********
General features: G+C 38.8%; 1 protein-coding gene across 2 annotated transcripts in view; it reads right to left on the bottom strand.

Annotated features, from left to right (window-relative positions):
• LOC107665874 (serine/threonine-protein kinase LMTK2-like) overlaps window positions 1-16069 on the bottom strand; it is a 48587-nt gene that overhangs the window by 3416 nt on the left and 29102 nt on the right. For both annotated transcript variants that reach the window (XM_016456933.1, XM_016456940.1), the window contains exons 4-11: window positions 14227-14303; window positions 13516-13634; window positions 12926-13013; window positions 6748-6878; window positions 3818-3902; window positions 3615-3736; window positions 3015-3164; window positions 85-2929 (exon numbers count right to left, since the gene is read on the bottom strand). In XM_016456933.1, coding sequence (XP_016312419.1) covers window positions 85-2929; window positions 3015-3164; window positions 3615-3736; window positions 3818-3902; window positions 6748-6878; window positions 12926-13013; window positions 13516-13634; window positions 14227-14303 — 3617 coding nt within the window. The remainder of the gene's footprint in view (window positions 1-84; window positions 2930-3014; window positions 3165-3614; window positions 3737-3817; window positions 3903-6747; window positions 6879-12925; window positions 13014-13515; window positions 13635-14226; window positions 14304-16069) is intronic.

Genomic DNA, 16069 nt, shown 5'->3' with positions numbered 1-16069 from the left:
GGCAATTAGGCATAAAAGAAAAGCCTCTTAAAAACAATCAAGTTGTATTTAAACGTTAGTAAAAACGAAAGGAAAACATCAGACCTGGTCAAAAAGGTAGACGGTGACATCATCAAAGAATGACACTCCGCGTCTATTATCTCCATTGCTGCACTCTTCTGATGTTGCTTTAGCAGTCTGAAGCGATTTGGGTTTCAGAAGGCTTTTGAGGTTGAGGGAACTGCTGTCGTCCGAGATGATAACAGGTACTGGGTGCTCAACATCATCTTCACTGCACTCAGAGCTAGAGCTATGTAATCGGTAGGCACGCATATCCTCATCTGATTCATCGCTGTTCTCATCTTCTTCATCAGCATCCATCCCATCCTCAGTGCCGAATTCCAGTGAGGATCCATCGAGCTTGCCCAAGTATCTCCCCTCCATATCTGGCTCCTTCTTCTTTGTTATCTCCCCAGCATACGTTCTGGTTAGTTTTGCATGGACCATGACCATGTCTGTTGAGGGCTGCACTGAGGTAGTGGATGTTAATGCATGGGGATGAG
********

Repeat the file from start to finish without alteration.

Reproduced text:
General features: G+C 38.8%; 1 protein-coding gene across 2 annotated transcripts in view; it reads right to left on the bottom strand.

Annotated features, from left to right (window-relative positions):
• LOC107665874 (serine/threonine-protein kinase LMTK2-like) overlaps window positions 1-16069 on the bottom strand; it is a 48587-nt gene that overhangs the window by 3416 nt on the left and 29102 nt on the right. For both annotated transcript variants that reach the window (XM_016456933.1, XM_016456940.1), the window contains exons 4-11: window positions 14227-14303; window positions 13516-13634; window positions 12926-13013; window positions 6748-6878; window positions 3818-3902; window positions 3615-3736; window positions 3015-3164; window positions 85-2929 (exon numbers count right to left, since the gene is read on the bottom strand). In XM_016456933.1, coding sequence (XP_016312419.1) covers window positions 85-2929; window positions 3015-3164; window positions 3615-3736; window positions 3818-3902; window positions 6748-6878; window positions 12926-13013; window positions 13516-13634; window positions 14227-14303 — 3617 coding nt within the window. The remainder of the gene's footprint in view (window positions 1-84; window positions 2930-3014; window positions 3165-3614; window positions 3737-3817; window positions 3903-6747; window positions 6879-12925; window positions 13014-13515; window positions 13635-14226; window positions 14304-16069) is intronic.

Genomic DNA, 16069 nt, shown 5'->3' with positions numbered 1-16069 from the left:
GGCAATTAGGCATAAAAGAAAAGCCTCTTAAAAACAATCAAGTTGTATTTAAACGTTAGTAAAAACGAAAGGAAAACATCAGACCTGGTCAAAAAGGTAGACGGTGACATCATCAAAGAATGACACTCCGCGTCTATTATCTCCATTGCTGCACTCTTCTGATGTTGCTTTAGCAGTCTGAAGCGATTTGGGTTTCAGAAGGCTTTTGAGGTTGAGGGAACTGCTGTCGTCCGAGATGATAACAGGTACTGGGTGCTCAACATCATCTTCACTGCACTCAGAGCTAGAGCTATGTAATCGGTAGGCACGCATATCCTCATCTGATTCATCGCTGTTCTCATCTTCTTCATCAGCATCCATCCCATCCTCAGTGCCGAATTCCAGTGAGGATCCATCGAGCTTGCCCAAGTATCTCCCCTCCATATCTGGCTCCTTCTTCTTTGTTATCTCCCCAGCATACGTTCTGGTTAGTTTTGCATGGACCATGACCATGTCTGTTGAGGGCTGCACTGAGGTAGTGGATGTTAATGCATGGGGATGAG